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Europe has become a hostage to Ukraine's heedless behavior, a first
Europe has become a hostage to Ukraine's heedless behavior, a first deputy CEO of Russian energy giant Gazprom said Tuesday.

"We have faced an undisguised theft of Russian gas by Ukraine," Alexander Medvedev told journalists, adding that an independent international company, SGS, registered the theft.

"We are forced to use such terms as 'gas theft' as these facts have been registered by an independent international company. Despite Ukraine preventing specialists from accessing its gas measuring stations, measurements of incoming and outgoing gas [volumes] have led us to this conclusion," he said.

Medvedev said Ukraine must observe the Russian gas transit contract valid for three more years. "There are no grounds to revise the transit contract," he said.

"There is only one way out - the lacking contracts on gas deliveries should be signed and Ukraine should ensure transit," he said.

"We are still ready to continue talks day and night. But even in this crisis situation, we don't see the Ukrainian side's desire to return to the negotiating table," Medvedev said.

Gazprom cut off gas supplies to Ukraine on January 1 after last-ditch talks with Kiev on a new deal for 2009 and debt repayments failed late on New Year's Eve.

Around 80% of Russia's gas exports to Europe pass through Ukraine.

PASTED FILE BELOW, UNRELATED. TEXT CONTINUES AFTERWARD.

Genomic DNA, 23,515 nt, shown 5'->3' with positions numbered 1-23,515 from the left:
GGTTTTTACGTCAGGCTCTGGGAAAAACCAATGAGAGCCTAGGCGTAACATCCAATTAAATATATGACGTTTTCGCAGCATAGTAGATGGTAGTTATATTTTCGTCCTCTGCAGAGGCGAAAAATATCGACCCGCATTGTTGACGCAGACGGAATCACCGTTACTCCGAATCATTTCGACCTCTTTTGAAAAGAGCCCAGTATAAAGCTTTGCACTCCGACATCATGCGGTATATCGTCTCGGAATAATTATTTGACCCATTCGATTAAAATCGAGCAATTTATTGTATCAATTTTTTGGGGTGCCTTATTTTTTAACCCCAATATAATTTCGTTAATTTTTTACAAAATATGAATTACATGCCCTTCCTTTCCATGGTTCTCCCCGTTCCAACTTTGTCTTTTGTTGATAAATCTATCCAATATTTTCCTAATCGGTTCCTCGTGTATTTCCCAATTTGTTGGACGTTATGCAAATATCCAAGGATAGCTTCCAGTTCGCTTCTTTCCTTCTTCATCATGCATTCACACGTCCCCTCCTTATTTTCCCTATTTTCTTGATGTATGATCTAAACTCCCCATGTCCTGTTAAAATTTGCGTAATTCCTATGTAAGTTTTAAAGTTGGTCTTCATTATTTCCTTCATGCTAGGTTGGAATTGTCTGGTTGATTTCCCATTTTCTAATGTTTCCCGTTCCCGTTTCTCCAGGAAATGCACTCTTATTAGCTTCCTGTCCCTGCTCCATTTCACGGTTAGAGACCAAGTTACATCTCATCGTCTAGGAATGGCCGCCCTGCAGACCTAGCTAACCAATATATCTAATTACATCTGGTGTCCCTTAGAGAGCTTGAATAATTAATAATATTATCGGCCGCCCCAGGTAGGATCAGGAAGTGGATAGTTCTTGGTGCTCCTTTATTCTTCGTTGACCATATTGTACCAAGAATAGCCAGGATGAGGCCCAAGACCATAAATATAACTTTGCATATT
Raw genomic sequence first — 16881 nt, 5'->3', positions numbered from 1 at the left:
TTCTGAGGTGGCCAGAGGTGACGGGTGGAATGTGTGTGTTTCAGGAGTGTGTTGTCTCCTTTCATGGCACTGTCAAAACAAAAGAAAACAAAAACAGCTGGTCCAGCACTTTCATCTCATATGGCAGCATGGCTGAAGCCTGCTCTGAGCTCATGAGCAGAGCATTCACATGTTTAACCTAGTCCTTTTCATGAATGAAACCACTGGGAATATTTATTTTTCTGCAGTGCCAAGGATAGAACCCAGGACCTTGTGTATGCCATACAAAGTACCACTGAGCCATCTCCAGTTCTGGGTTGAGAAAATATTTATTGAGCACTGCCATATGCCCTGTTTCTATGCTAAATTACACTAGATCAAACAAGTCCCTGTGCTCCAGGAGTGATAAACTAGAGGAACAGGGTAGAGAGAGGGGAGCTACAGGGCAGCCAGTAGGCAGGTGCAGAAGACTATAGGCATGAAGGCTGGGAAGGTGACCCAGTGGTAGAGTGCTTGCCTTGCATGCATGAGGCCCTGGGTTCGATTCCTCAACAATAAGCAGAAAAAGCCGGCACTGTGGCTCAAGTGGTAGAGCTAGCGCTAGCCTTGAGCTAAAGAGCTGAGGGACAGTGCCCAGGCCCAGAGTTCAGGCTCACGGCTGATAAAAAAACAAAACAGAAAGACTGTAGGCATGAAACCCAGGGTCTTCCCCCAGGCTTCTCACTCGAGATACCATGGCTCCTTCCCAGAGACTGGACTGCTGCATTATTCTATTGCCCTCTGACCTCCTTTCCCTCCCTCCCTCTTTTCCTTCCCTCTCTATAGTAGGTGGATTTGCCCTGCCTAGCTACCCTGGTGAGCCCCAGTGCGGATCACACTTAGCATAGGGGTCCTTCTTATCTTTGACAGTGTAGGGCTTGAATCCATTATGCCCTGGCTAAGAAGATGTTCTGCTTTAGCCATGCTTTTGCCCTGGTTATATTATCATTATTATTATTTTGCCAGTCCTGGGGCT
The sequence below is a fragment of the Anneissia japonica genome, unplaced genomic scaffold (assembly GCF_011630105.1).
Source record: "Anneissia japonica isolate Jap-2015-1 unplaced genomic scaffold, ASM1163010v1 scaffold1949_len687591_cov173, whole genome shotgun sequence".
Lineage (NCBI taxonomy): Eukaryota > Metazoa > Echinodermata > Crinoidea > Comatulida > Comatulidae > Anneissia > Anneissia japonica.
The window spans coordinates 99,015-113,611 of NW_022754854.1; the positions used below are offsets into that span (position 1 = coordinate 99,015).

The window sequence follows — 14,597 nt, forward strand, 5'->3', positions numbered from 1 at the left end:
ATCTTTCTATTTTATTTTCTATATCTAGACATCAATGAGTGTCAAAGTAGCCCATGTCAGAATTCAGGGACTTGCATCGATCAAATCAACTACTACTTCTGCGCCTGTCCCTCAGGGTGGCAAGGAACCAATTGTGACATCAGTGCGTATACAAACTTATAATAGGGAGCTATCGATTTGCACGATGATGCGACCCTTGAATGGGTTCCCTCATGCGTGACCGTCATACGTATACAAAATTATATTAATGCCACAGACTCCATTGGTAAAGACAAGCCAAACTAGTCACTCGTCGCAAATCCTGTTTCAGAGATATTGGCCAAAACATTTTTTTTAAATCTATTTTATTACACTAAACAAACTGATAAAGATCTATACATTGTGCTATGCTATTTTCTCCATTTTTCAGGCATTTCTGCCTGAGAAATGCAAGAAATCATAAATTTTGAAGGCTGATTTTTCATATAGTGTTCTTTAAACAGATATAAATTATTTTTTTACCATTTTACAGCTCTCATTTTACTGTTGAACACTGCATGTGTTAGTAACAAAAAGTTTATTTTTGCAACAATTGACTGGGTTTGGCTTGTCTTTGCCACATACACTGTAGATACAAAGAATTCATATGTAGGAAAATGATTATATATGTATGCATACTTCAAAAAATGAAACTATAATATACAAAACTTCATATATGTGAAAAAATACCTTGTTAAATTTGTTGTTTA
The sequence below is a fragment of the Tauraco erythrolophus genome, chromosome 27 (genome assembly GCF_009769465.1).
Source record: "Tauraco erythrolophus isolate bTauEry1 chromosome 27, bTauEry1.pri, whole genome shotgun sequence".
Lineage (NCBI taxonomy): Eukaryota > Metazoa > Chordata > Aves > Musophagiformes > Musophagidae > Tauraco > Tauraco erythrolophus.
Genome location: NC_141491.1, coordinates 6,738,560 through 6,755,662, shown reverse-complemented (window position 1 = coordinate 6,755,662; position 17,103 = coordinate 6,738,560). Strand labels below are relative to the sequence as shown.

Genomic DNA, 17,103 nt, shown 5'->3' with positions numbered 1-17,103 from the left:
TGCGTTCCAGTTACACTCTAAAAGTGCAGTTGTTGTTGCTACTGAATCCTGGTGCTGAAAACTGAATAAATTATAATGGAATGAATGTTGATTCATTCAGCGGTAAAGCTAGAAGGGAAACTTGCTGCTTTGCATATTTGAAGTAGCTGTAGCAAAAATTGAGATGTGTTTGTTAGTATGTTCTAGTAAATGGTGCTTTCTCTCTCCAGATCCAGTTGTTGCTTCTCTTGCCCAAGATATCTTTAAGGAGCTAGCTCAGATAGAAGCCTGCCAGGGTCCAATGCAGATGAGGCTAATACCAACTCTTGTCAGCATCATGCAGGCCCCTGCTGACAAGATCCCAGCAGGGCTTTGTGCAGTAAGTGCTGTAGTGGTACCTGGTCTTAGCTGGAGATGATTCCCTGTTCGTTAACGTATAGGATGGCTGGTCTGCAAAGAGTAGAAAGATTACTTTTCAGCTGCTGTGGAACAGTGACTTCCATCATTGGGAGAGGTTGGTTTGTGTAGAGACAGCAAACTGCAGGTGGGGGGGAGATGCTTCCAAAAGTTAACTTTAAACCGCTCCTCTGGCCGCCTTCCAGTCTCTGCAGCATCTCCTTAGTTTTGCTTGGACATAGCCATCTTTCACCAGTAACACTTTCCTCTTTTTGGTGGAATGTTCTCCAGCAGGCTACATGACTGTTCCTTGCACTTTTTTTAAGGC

Miller has accused Naftogaz of tapping Russian gas, which Ukraine denied, blaming Russia for creating the shortfall by deliberately cutting deliveries to Europe.

Alexander Medvedev also said he assesses the situation with gas supplies to Europe as a very serious one.

"We have completely exhausted the potential of alternative deliveries... but today we are unable to compensate for the gas stolen by Ukraine... This causes the most concern," he told reporters in Berlin.

With Ukraine's gas debt to Russia from 2008 unresolved and no contract agreed for 2009 deliveries, the issue of Russian gas flowing through Ukrainian pipes to European consumers further west has become contentious.

Medvedev said Ukraine had shut down three of four pipelines that export Russian gas to Europe.

Deliveries of Russian gas via Ukraine to Hungary, Serbia, Macedonia, Croatia, Bulgaria, Turkey, Greece and Bosnia have been halted. Supplies to Italy, Poland, France, the Czech Republic, Austria, Slovakia and Slovenia were severely disrupted.

Gazprom said it would pump more gas through alternative routes via Belarus and Turkey to ensure European supplies were not affected.

The dispute between Moscow and Kiev has reawakened concerns in Europe about the reliability of Russia as a supplier.

The 2006 gas row between the two former Soviet states resulted in a brief cutoff in supplies to Ukraine. When shortages were reported in some Eastern European countries, Russia accused Ukraine of siphoning off Europe-bound gas.

Gazprom CEO Alexei Miller told Russian Prime Minister Vladimir Putin Tuesday that talks with European partners on Russian gas deliveries to Europe will be held in Brussels January 8.

Miller told Putin that Ukraine steals about 15% of Russian gas. "The volume of Russian gas being stolen by Ukraine is increasing every hour. According to the latest data, Ukraine steals about 15% of gas fed to the Russia-Ukraine border," he said.


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